World Class Lifters

Eau Claire has some impressive female powerlifters, including a 17-year-old junior at North High

Barbara Arnold, photos by Andrea Paulseth

PREMIER POWERLIFTERS. We’re not sure exactly how much weight North High School powerlifter Sam Kroll is lifting in these photos, but it’s probably a ton. Yeah? Can we agree on a ton? She’ll be heading to the World Powerlifting Championships in the Czech Republic with her coach, Mariah Hamm (above, spotting).
PREMIER POWERLIFTERS. We’re not sure exactly how much weight North High School powerlifter Sam Kroll is
lifting in these photos, but she’ll be heading to the World Powerlifting Championships in the Czech Republic with
her coach, Mariah Hamm (below, spotting).

When you watch Sam Kroll – a petite, five-foot, 17-year-old junior at North High School in Eau Claire – deadlift 325 pounds, you’d never know that she was born early, a preemie coming into the world, after six-and-a-half months, weighing one pound, 11 ounces.

Now, she’s on Team USA headed to the 2015 World Powerlifting Championships at summer’s end in Prague, Czech Republic, after winning the teen division of her 63 kilgram (138 pound) weight class at the 2015 USA Powerlifting Men’s & Women’s Championships in San Antonio, Texas in mid-May.

“Powerlifting is a lifestyle. Few teenagers can do that, and Sam is doing it.” – Mariah Hamm, assistant coach at North and UWEC powerlifter

Powerlifting is a drug-free strength sport composed of three lifts: the squat, the bench, and the deadlift. At a meet, every lifter gets three attempts at each. At the end, the highest successful lifts are added together. Correct form is critical, and certain commands must be followed for a lift to be successful. There are three judges. The head judge is in front, and two are on the sides. They evaluate the lift from all angles.

Besides the 325-pound dead lift, Sam’s personal bests are a 370-pound squat and a 220-pound bench.

We caught up with Sam in the North High weight-room on a Friday evening when the Powerlifting Club of about 10 high school students and their two coaches practice for two-and-a-half hours.

“Before my first day of practice, I had never touched a weight or barbell in my life,” Sam said. “The summer before my freshman year, a softball teammate’s brother said that I had the perfect body for lifting. And I just had to join.”

“Apparently, short girls are good for lifting,” she says, laughing. “We don’t have to move the bar as far.”

Her coach Kyle Nelson, a power-lifting record-holder, national champion, and world competitor in his own right (and now a senior in actuarial science at UW-Eau Claire) credits Sam’s dedication and work ethic for her success. 

“Sam has never missed a single day of practice in three years,” Nelson said. “When she’s here, she gives 100 percent and is totally focused.”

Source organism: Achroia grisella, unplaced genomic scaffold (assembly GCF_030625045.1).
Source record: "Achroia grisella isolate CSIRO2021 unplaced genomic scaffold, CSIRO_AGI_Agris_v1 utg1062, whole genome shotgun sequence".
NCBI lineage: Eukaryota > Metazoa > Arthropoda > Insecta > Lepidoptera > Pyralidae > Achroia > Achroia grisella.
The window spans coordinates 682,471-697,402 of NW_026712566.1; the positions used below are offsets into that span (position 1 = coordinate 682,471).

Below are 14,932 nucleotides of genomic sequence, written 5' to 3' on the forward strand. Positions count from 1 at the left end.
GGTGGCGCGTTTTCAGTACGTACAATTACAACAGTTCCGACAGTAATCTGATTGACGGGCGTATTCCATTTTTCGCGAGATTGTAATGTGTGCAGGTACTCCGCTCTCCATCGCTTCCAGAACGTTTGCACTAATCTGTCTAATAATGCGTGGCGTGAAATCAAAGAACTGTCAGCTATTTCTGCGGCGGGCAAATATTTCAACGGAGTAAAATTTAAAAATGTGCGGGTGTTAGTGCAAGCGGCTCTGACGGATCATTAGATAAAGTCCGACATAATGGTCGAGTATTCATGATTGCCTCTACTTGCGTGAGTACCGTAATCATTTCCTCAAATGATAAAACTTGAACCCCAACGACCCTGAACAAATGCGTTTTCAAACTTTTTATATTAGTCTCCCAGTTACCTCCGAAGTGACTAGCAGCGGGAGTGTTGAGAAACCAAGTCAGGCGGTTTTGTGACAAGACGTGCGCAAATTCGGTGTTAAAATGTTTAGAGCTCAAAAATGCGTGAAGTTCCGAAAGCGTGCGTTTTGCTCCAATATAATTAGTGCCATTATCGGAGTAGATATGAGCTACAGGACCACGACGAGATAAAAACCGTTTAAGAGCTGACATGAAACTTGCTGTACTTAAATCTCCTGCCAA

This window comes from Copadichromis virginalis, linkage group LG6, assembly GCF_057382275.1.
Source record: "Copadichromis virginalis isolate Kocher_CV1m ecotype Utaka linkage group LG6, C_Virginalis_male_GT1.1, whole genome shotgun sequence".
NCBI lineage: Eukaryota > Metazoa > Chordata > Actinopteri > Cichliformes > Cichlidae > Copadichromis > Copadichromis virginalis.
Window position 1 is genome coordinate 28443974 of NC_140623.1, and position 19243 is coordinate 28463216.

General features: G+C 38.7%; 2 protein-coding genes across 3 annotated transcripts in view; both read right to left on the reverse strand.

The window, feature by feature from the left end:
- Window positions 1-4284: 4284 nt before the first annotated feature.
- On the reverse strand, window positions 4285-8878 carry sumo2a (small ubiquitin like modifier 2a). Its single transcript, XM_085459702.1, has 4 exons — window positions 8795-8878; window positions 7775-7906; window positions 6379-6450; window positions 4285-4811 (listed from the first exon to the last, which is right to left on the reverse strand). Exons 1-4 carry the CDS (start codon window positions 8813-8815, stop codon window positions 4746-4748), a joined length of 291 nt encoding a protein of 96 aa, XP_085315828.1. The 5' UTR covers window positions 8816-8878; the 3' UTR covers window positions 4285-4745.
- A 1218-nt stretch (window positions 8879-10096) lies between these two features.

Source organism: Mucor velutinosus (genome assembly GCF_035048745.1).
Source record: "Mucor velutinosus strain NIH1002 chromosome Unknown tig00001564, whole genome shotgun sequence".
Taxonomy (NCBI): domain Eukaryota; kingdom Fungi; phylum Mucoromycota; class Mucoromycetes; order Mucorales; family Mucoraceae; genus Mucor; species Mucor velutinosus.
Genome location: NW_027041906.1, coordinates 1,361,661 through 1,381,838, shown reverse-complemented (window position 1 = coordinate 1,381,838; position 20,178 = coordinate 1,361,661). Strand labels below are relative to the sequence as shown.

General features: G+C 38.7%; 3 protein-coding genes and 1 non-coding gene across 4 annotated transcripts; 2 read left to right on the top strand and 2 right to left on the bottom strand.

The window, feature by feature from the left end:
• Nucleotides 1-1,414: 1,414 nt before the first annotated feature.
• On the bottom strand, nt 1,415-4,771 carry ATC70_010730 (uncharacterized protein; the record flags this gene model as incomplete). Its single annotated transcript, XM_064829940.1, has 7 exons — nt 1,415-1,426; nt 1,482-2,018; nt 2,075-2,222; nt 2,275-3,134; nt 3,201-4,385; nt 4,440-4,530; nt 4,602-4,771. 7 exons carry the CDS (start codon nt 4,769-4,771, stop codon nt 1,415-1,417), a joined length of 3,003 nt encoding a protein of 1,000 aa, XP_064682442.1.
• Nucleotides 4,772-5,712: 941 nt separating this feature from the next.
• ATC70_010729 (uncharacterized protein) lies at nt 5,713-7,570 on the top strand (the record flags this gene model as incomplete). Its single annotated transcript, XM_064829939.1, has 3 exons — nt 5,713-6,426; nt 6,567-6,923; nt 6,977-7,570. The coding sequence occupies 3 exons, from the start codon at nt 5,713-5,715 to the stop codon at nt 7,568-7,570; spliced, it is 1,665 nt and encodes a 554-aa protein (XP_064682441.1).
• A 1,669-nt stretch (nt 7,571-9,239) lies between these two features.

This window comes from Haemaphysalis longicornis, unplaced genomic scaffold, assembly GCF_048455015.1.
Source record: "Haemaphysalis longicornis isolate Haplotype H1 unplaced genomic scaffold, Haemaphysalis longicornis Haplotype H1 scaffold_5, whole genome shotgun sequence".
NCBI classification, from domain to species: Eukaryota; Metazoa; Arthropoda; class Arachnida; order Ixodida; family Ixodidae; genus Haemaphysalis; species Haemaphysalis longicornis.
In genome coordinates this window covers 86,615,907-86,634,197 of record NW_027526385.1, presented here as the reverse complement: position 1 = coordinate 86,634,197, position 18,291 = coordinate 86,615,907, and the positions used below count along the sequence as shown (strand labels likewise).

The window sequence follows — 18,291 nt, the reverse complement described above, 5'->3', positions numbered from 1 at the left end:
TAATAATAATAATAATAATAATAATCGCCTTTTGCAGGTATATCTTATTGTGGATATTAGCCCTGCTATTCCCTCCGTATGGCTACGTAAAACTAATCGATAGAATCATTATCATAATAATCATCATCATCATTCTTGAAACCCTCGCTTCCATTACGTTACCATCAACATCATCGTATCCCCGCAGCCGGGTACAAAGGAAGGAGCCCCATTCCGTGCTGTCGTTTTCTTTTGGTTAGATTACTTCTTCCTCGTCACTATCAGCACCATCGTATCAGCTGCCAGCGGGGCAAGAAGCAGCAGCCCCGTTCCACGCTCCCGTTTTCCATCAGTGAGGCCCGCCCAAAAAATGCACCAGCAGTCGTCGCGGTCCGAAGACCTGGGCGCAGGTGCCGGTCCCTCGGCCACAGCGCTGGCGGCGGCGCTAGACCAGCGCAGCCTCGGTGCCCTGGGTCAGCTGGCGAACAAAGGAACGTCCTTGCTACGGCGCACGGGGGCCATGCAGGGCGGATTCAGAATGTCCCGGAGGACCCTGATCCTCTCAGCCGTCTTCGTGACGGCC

Her assistant coach, Mariah Hamm, (who is also on her way to Worlds in the 19-to-23-year-old collegiate division) is already a national and world title holder in her own right and an art major at UW-Eau Claire. Mariah echoed the fact that Sam is a special lifter. 

“Sam is consistent and dedicated,” Mariah said. “Powerlifting is a lifestyle. Few teenagers can do that, and Sam is doing it.”

It takes a lot more than talent alone to be a successful powerlifter. Since Sam started, she said she eats better and makes better food choices.

“I eat what tastes good to fuel my body. This includes protein like chicken, pork, and eggs – as well as protein powder, Muscle Milk, and protein bars. I also eat lots of fruits and vegetables,” she said. “For Worlds, I need to gain seven pounds to move up from 131 to 138 pounds. So if I want ice cream or Goldfish, I eat it.”

While Sam puts powerlifting first as an extracurricular activity, she also works part-time at the Eau Claire Animal Hospital and Shopko, in addition to a rigorous schedule of Advanced Placement classes at North High School. Her dream is to become a veterinarian. Upon graduation, she plans to attend UW-River Falls in its pre-vet program, graduate in three years, then follow that up with four years at the UW-Madison School of Veterinary Medicine.

 Sam said her parents and her extended, blended family, are working-class and incredibly supportive, but she admits that she held off on allowing them to attend meets until this past year because she did not want the “added pressure.”

Special gear and uniforms are required for the sport and they aren’t cheap. Her special shoes alone cost $215. Add that to the wrist wraps, belt, knee wraps, and special lift uniforms and shirts made of sturdy material. Initially, her coach and others loaned her suits and gear until this year, when she bought brand new gear herself.

See below for how you can help defray the cost of Sam’s dream of a world championship ...

Help support Sam and Mariah on their trip to Worlds in Prague:

Sam Kroll: www.gofundme.com/uq8hwa2
Mariah Hamm:  life.indiegogo.com/fundraisers/ipf-jr-worlds

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